Get to Know Your Instructors: Judith Degen

Judith Degen of Stanford University will teach the Experimental Pragmatics course at the 2019 LSA Linguistic Institute at UC Davis. Professor Degen’s class is set to bridge the methods of experimental psychology with classic issues in theoretical pragmatics. In this interview, Judith lets us in on what drew her to the study of semantics and pragmatics and why attending an LSA Institute can be “life-changing.”

Can you please tell us about your linguistic background?

I took my first linguistics class as part of my undergrad program in Cognitive Science at the University of Osnabrück in 2003. I had always been fascinated by language and was so pleased to discover one could study it formally! I was most strongly drawn to the areas devoted to meaning — semantics, pragmatics — and when my undergrad advisor Graham Katz gave me a paper by Noveck & Posada to read, about an experimental investigation of scalar implicatures, I realized that here was a set of problems complicated enough to keep me entertained for quite a while. I spent a life-changing summer attending the 2007 LSA Institute at Stanford, where I learned about applying game theory to language and using experimental methods like eye-tracking and ERPs to study how language is processed online. The eye-tracking class was taught by Mike Tanenhaus, who I began a PhD with at the University of Rochester a year later, in the summer of 2008. In 2013 I graduated with a joint degree in Brain & Cognitive Sciences and Linguistics after writing an entire dissertation on the word “some” — it turns out, it takes a dissertation’s worth of space to describe just some of the impressive context-dependence of this little word’s interpretation, online processing, and naturally occurring distribution. I then spent 4 years as a postdoc in the Psychology department at Stanford working with Noah Goodman, building and testing probabilistic models of pragmatics. In the Fall of 2017, I moved across the courtyard into the Linguistics department and started a tenure-track position, where I now happily teach and do research in (computational) psycholinguistics, still with a focus on meaning.

When did you first join the LSA?

Hm, does one have to join the LSA to attend the Linguistic Institute? If so, the answer would be 2007.

Can you tell us about the course you are teaching at the Institute?

I’ll be teaching a course on experimental pragmatics, a subfield that emerged under that label over the past two decades and combines an interest in the theoretical complexities of language use with the experimental methodologies of psycholinguistics. The course will present a broad survey of recent work in this area that has attempted to apply the methods of experimental psychology to classic issues in theoretical pragmatics. Topics we’ll cover include reference, implicature, presupposition, and speech acts.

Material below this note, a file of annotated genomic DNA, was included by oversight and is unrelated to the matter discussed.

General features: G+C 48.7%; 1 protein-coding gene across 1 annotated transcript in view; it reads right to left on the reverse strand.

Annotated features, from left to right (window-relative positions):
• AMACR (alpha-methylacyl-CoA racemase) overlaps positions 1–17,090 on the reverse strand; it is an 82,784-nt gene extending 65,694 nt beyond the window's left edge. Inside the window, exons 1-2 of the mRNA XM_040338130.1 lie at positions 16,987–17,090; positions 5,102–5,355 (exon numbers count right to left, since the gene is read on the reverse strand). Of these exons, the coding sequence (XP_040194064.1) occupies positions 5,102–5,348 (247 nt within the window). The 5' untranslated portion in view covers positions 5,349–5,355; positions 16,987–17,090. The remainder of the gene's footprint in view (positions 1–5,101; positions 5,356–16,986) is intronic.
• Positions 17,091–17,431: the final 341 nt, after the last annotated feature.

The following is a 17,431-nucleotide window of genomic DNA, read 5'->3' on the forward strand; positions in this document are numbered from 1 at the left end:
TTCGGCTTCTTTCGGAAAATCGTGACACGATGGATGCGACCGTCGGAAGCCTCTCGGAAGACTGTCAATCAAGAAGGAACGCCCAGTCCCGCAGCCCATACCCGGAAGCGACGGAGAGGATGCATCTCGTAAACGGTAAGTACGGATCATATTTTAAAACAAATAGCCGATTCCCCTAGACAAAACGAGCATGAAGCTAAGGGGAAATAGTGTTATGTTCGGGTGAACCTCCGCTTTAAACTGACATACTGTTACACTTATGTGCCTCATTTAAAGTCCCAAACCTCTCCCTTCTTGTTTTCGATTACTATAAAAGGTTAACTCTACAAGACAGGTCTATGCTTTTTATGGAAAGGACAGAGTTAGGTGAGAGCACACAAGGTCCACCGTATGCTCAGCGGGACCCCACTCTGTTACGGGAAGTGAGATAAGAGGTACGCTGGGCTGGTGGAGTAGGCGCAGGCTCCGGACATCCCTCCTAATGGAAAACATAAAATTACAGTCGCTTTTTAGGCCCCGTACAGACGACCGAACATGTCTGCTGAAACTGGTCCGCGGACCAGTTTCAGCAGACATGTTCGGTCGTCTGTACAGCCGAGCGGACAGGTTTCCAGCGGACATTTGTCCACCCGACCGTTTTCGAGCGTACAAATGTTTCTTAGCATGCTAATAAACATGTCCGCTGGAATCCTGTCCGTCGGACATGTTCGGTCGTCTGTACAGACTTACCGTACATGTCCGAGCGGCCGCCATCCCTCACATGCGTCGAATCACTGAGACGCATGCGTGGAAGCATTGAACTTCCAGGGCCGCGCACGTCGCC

What research are you currently working on?

There’s a lot of research going on in the ALPS Lab, all in the area of experimental and computational semantics/pragmatics. I’ll just mention a few here, but you can find us on the web at or on Twitter at @ALPSLabStanford.

I’m currently putting the finishing touches on a paper on overinformative referring expressions which argues that we should rethink what we mean by “overinformativeness,” and shows that speakers use modifiers redundantly to soft-maximize the probability that the listener will correctly infer the intended referent. In a different project, we’re using corpus methods and web-based experiments to infer the various different uses of the word “or” as it occurs in the Switchboard corpus, in an attempt to move away from the field’s obsession with the inclusive vs. exclusive use of “or” and instead focus on the richness of the signal. In yet another project, Sebastian Schuster (a student in the lab) is experimentally investigating and modeling listener adaptation to speakers’ variable use of expressions of uncertainty like “it might rain” or “it’ll probably rain.”

We also have some more methodologically oriented work that focuses on the linking assumptions we make in experimental pragmatics. For instance, in a paper with Brandon Waldon and Masoud Jasbi (students in the lab), we show that the notion of “implicature rate,” that is near and dear to experimental pragmaticists, is highly dependent on the number of response choices participants are provided with, and how those responses are interpreted. With Ciyang Qing (a student in the lab) and my colleague Dan Lassiter, we’ve started an investigation into the extent to which a common assumption about eye movements in visual world paradigms — that proportions of looks to an object in a display reflect the participant’s degree of belief in that object being the speaker’s intended referent — is warranted.

What is your favorite hobby or pastime?

I really enjoy anything you can do in the mountains, especially hiking and skiing.

In a parallel universe in which you are not an academic/linguist, what would you be?

A terrible psychiatrist.

What is unique about Davis?/What are you excited to see in Davis?

The past few times I’ve been there, I’ve always been impressed with the exceptional quality of the food! The perks of an agricultural town.

Ice cream or Cake? Cats or Dogs? Quarter system or Semester system?

Ice cream — black sesame. Or raspberry sorbet?

Honestly, neither — I don’t quite get the generalized pet obsession of our generation. (I probably just lost about ten people by saying that.)

My Stockholm Syndrome compels me to say Quarters.

What advice would you give to graduate students interested in pursuing a career in linguistics?

Do well what’s interesting to you, not what (you think) others expect you to be doing or what (others tell you) is “good for getting a job.” The field is constantly changing!

Learn more about Professor Degen here.